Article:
Despite a five percent drop in homicides in Colombia's Valle del Cauca province over the past year, rising violence in certain regions has sparked concerns that a struggle for control of the region, precipitated by turmoil within the Rastrojos drug gang, may herald a mafia war.
Semana reported on September 7 that violence appears to be on the increase in the northern and central parts of Valle del Cauca, particularly in Cartago, Palmira, Jamundi, and Tulua.
In Tulua alone, four bodies bearing signs of torture have been dumped since the beginning of August, accompanied by threatening messages to rival gangs. Three of the victims were adolescents, prompting concerns about the recruitment of minors by gangs. The fourth, discovered by police on September 5, was a motorcycle-taxi driver who was apparently tortured and hacked to death with a machete.
The violence has prompted authorities to create a new command center in Tulua, adding 200 additional uniformed police.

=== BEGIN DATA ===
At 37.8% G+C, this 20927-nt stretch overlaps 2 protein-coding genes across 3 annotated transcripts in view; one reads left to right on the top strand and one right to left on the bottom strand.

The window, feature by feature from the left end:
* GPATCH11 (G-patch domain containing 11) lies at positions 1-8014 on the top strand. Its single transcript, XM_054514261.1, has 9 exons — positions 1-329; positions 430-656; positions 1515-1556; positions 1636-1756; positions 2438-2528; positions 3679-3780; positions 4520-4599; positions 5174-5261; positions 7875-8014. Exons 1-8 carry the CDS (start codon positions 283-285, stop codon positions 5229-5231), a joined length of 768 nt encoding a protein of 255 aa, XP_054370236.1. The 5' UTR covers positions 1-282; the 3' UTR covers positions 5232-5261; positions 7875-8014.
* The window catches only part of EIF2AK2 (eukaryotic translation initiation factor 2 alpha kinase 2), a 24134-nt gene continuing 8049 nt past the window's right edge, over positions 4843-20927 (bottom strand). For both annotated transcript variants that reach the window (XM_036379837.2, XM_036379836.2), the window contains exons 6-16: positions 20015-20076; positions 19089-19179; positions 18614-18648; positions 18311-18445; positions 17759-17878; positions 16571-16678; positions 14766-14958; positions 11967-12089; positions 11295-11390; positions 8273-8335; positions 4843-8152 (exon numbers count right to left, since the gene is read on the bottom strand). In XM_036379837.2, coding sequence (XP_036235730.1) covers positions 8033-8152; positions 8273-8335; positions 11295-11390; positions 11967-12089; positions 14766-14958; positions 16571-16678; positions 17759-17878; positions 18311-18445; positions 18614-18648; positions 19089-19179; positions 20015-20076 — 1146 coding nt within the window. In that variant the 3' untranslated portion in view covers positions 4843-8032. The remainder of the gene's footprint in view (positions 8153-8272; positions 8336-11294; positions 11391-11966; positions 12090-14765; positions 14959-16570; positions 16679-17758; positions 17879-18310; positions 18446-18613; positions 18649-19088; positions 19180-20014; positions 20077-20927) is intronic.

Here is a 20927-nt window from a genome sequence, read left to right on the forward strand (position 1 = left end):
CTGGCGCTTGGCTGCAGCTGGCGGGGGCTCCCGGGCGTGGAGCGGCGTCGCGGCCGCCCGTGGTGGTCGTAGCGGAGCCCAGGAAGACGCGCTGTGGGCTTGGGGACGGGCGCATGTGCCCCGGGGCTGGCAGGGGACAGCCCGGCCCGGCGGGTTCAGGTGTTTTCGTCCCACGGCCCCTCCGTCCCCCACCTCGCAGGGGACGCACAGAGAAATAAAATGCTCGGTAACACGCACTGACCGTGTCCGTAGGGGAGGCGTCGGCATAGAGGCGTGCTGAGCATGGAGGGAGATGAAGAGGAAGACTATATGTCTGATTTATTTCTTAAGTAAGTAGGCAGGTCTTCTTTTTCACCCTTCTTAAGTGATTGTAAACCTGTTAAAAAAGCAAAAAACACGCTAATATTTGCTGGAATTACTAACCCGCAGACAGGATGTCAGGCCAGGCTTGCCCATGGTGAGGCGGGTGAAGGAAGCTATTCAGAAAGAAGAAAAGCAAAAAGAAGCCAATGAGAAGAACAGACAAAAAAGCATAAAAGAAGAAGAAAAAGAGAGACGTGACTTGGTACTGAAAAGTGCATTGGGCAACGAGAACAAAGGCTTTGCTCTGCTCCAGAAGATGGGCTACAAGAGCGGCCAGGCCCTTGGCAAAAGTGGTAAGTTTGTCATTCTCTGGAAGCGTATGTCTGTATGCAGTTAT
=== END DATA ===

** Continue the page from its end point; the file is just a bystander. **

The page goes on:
InSight Crime Analysis
Officials fear that Valle del Cauca is caught in a mafia war similar to the one that engulfed the province during the disintegration of the Cali Cartel during the mid-1990s and the subsequent breakup of the Norte del Valle Cartel in the early 2000s. This time, however, the violence stems not from an intra-cartel power struggle, but from the battle amongst several smaller groups for control of the local drug trade and extortion rackets, a battle seemingly spawned by the breakdown of the top level of the region's biggest group, the Rastrojos.
In recent months, the Rastrojos, formerly the armed wing of the Norte del Valle drug cartel, have taken a number of hits. In May, one of the group’s leaders, Javier Calle Serna, alias "Comba," cut a deal with the DEA and surrendered to US authorities. One month later, the group's founder, Diego Perez Henao, alias "Diego Rastrojo," was arrested in Venezuela and extradited to Colombia, effectively creating a power vacuum within the organization, with several potential successors vying for control. Even prior to Henao’s arrest, the organization had been plagued by infighting, with one faction loyal to Henao and the other to his former partners, the Calle Serna brothers.
The internal conflict has opened the door for other criminal groups, such as the Urabeños, to move into the Rastrojos’ stronghold. As InSight Crime reported in June, rumors have circulated that the Urabeños has formed an alliance with the Machos, a drug trafficking group already operating in the northeastern part of Valle del Cauca.